Skip to content

Advertisement

  • Review
  • Open Access

WNK pathways in cancer signaling networks

  • 1,
  • 1 and
  • 1Email author
Cell Communication and Signaling201816:72

https://doi.org/10.1186/s12964-018-0287-1

  • Received: 23 August 2018
  • Accepted: 22 October 2018
  • Published:

Abstract

Background

The with no lysine [K] (WNK) pathway consists of the structurally unique WNK kinases, their downstream target kinases, oxidative stress responsive (OSR)1 and SPS/Ste20-related proline-alanine-rich kinase (SPAK), and a multitude of OSR1/SPAK substrates including cation chloride cotransporters.

Main body

While the best known functions of the WNK pathway is regulation of ion transport across cell membranes, WNK pathway components have been implicated in numerous human diseases. The goal of our review is to draw attention to how this pathway and its components exert influence on the progression of cancer, specifically by detailing WNK signaling intersections with major cell communication networks and processes.

Conclusion

Here we describe how WNKs and associated proteins interact with and influence PI3K-AKT, TGF-β, and NF-κB signaling, as well as its unanticipated role in the regulation of angiogenesis.

Keywords

  • WNKs
  • OSR1
  • SPAK
  • STK39
  • Cellular signaling
  • Ion transport
  • Cancer
  • PI3K-AKT
  • TGF-β
  • And NF-κB

Plain English summary

WNKs are unique signaling kinases that bind and modify a host of cellular proteins to maintain homeostasis. As a consequence, these kinases are involved in the control of cancerous states. To better understand the growing picture of how WNKs affect human disease, we compiled this review to highlight signaling pathways often overlooked in WNK biology.

Background

The with no lysine [K] (WNK) pathway is an ancient protein kinase signaling axis best known to regulate ion transport across cell membranes in mammals [1, 2]. However, it is an oversimplification to call this its primary role, or to imply that its role in ion transport regulation is completely understood. WNKs behave in many ways in many contexts, and to date there is no consensus on their general functions. WNKs are members of an unusual serine/threonine protein kinase family in which the position of the conserved catalytic domain lysine residue necessary for phosphoryl transfer is situated on the glycine-rich loop [3, 4]. This unique arrangement is accompanied by distinct structural and regulatory properties [5].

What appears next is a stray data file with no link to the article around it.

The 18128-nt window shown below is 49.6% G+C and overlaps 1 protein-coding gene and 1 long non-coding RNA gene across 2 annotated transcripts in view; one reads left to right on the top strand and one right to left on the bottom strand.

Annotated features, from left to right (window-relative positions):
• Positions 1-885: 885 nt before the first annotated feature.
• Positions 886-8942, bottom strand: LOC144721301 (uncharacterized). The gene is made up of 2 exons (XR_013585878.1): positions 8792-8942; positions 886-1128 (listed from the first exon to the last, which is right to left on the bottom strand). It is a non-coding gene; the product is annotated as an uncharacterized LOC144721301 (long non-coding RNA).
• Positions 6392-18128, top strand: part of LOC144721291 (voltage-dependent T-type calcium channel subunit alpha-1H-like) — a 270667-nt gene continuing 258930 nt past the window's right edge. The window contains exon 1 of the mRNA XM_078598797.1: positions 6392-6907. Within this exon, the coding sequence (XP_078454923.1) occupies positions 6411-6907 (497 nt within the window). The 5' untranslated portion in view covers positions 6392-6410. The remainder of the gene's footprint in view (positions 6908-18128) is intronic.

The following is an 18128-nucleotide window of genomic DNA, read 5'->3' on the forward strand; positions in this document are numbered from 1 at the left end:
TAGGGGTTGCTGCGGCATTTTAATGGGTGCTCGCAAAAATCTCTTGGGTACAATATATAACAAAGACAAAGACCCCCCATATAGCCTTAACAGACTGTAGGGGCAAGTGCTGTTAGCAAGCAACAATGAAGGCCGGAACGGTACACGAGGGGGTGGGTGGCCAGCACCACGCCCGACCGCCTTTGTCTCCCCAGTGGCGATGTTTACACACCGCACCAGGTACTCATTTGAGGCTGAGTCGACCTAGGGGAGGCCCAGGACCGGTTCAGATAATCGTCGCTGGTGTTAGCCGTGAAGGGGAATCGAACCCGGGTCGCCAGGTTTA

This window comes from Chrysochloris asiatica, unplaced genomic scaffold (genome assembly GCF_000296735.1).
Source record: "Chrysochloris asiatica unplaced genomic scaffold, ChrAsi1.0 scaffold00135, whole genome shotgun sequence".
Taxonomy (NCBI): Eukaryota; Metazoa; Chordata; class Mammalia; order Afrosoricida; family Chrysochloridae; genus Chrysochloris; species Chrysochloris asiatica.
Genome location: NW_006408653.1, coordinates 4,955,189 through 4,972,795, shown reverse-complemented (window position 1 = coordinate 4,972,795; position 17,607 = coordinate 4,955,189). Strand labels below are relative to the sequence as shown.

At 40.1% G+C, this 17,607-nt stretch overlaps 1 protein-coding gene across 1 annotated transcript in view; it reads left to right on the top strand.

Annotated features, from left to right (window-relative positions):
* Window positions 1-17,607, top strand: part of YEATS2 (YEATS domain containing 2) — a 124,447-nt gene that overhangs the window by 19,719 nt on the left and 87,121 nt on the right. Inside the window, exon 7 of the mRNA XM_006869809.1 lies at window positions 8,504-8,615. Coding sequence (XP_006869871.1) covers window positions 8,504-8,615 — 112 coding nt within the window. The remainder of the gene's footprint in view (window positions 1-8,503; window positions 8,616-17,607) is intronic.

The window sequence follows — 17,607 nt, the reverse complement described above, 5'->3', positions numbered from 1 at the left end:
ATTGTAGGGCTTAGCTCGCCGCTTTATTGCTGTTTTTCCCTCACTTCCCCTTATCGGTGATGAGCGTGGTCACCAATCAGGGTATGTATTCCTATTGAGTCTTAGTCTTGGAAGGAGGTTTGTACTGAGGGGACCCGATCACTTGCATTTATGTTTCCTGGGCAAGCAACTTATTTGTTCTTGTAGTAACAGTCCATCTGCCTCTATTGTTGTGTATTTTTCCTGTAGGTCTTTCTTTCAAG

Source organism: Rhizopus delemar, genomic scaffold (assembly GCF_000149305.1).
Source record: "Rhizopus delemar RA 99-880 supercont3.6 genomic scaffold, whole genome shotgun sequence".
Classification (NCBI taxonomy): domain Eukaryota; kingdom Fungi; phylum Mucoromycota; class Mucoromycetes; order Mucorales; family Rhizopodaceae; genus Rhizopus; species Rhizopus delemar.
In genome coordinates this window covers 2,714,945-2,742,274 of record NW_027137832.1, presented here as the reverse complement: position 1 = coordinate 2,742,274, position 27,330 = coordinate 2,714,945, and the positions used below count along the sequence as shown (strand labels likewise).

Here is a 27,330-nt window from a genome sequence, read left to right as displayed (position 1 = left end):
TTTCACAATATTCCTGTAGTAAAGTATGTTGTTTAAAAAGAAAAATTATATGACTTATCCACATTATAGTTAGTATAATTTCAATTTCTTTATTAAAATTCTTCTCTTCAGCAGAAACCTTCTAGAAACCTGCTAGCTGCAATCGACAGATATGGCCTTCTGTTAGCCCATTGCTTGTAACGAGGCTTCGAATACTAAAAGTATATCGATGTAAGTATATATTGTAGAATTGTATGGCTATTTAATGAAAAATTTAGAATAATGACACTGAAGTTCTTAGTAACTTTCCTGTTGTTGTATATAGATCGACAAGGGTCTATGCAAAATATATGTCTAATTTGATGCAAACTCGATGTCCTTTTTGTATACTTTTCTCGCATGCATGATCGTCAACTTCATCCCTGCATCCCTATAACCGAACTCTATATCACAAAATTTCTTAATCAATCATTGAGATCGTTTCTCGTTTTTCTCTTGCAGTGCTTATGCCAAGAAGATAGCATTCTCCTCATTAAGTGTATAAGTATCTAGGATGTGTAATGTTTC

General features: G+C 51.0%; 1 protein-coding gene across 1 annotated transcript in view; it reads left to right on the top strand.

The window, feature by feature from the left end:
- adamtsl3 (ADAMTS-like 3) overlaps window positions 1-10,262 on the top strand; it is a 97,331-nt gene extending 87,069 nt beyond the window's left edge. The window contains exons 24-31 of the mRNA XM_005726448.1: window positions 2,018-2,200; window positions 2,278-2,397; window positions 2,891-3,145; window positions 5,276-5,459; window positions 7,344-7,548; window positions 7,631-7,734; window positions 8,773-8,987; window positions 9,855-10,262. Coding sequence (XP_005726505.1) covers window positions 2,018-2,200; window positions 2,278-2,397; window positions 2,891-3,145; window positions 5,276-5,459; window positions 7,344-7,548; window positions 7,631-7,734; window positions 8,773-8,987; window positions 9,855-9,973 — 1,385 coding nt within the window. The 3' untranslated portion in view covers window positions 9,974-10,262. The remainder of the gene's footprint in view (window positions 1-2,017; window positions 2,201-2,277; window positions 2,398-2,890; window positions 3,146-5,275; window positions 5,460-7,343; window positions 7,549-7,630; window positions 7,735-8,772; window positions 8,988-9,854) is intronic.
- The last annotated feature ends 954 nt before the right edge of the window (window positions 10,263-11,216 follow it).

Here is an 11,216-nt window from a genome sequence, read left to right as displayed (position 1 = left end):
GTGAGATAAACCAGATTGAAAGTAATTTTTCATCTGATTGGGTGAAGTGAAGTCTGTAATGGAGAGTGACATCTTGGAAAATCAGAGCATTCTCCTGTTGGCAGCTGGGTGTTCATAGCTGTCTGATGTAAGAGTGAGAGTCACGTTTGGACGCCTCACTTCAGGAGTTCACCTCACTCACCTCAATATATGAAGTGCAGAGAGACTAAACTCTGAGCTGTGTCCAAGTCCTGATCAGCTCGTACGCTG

An emerging area of study is the dependence of WNK pathway components in the progression of cancer, where the importance of these proteins is highlighted by their malleability. Activated WNK kinases phosphorylate and stimulate OSR1 and SPAK [68], serine/threonine kinases that phosphorylate and regulate the activity of a host of protein substrates [911] (Fig. 1). The extensive reach of the WNK signaling network encompasses major developmental processes and acute signal responses to changing cellular environments, underscoring the ramifications WNKs and their downstream factors have on disease conditions. Here, to better understand how WNK pathway functions affect cancerous states [12], we examine how WNKs exert regulatory influence on three major cancer-associated signaling networks: PI3K-AKT, TGF-β, and NF-κB signaling. Finally, we summarize some functions of WNK pathway components in angiogenesis, a process at the heart of cancer progression.
Fig. 1
Fig. 1

Overview of the WNK pathway and its connection to major cancer-associated signaling pathways discussed in the review. Activated WNK kinases phosphorylate and activate downstream substrate kinases OSR1 and SPAK, forming the core module of the WNK pathway (indicated by black dashed-line box). WNK signaling regulates several ion channels and cation-chloride-cotransporters via OSR1/SPAK-dependent and independent interactions. WNKs act both upstream and downstream of the PI3K-AKT pathway, which may affect AKT-mediated regulation of angiogenesis. WNKs exert direct inhibitory effects on the TGF-β signaling pathway, but OSR1 and SPAK can activate TGF-β signaling through Smad2/3. These opposing effects are likely at the root of context-dependent signaling between WNKS and TGF-β. SPAK is a known regulator of the NF-κB pathway, which may in turn be subject to upstream WNK signaling

Main text

PI3K-AKT